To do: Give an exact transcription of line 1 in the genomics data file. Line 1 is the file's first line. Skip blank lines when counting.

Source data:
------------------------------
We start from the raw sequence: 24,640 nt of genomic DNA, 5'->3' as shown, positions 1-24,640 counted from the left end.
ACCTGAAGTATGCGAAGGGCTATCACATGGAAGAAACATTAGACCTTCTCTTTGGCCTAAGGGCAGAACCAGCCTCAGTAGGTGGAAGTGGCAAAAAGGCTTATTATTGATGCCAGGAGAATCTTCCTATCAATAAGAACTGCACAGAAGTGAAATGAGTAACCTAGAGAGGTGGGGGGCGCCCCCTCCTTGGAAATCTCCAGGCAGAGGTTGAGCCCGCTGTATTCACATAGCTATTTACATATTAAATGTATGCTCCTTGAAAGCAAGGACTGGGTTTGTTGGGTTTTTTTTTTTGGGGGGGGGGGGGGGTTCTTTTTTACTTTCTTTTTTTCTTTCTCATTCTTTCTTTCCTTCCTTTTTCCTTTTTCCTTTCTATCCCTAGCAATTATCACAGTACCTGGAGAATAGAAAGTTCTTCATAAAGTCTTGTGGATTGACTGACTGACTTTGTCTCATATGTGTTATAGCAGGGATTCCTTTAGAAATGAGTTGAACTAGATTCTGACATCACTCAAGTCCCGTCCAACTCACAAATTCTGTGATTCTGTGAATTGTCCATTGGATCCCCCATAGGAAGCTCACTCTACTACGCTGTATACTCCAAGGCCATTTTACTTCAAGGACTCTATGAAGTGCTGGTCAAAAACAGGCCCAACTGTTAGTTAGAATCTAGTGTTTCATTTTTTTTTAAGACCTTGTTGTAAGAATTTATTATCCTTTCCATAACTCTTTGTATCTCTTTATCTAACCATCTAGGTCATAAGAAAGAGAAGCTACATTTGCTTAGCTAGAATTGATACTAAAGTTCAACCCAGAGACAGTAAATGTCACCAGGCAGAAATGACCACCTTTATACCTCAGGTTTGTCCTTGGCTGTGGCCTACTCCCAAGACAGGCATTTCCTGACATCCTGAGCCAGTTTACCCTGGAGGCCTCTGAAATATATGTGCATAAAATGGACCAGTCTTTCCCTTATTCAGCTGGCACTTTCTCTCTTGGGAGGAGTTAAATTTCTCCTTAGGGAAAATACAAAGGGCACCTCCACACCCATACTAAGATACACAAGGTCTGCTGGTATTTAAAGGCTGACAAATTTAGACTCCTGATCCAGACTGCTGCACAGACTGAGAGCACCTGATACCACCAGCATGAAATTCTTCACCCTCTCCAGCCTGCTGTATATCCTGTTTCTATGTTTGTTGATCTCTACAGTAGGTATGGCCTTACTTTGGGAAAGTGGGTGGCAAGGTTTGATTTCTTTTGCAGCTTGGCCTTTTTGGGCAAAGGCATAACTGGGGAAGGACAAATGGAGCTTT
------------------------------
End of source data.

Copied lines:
We start from the raw sequence: 24,640 nt of genomic DNA, 5'->3' as shown, positions 1-24,640 counted from the left end.